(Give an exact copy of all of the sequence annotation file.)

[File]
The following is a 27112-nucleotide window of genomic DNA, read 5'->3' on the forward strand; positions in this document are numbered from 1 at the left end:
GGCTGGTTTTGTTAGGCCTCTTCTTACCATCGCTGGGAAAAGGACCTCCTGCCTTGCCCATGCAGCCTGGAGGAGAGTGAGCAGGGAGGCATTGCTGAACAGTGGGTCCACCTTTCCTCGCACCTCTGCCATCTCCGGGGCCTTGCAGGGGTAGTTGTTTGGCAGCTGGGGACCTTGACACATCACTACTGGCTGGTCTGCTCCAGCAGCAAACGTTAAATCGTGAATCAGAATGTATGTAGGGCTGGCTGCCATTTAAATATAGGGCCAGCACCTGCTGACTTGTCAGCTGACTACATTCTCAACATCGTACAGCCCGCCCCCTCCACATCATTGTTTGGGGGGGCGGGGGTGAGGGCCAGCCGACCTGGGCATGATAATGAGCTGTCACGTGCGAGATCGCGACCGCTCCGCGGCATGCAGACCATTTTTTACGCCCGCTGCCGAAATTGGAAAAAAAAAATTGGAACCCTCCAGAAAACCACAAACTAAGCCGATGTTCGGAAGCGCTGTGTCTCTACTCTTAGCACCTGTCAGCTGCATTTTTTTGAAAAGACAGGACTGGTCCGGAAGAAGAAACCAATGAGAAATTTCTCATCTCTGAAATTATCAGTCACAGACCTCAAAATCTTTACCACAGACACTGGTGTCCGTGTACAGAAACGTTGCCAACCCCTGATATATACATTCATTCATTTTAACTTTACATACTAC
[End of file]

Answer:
The following is a 27112-nucleotide window of genomic DNA, read 5'->3' on the forward strand; positions in this document are numbered from 1 at the left end:
GGCTGGTTTTGTTAGGCCTCTTCTTACCATCGCTGGGAAAAGGACCTCCTGCCTTGCCCATGCAGCCTGGAGGAGAGTGAGCAGGGAGGCATTGCTGAACAGTGGGTCCACCTTTCCTCGCACCTCTGCCATCTCCGGGGCCTTGCAGGGGTAGTTGTTTGGCAGCTGGGGACCTTGACACATCACTACTGGCTGGTCTGCTCCAGCAGCAAACGTTAAATCGTGAATCAGAATGTATGTAGGGCTGGCTGCCATTTAAATATAGGGCCAGCACCTGCTGACTTGTCAGCTGACTACATTCTCAACATCGTACAGCCCGCCCCCTCCACATCATTGTTTGGGGGGGCGGGGGTGAGGGCCAGCCGACCTGGGCATGATAATGAGCTGTCACGTGCGAGATCGCGACCGCTCCGCGGCATGCAGACCATTTTTTACGCCCGCTGCCGAAATTGGAAAAAAAAAATTGGAACCCTCCAGAAAACCACAAACTAAGCCGATGTTCGGAAGCGCTGTGTCTCTACTCTTAGCACCTGTCAGCTGCATTTTTTTGAAAAGACAGGACTGGTCCGGAAGAAGAAACCAATGAGAAATTTCTCATCTCTGAAATTATCAGTCACAGACCTCAAAATCTTTACCACAGACACTGGTGTCCGTGTACAGAAACGTTGCCAACCCCTGATATATACATTCATTCATTTTAACTTTACATACTAC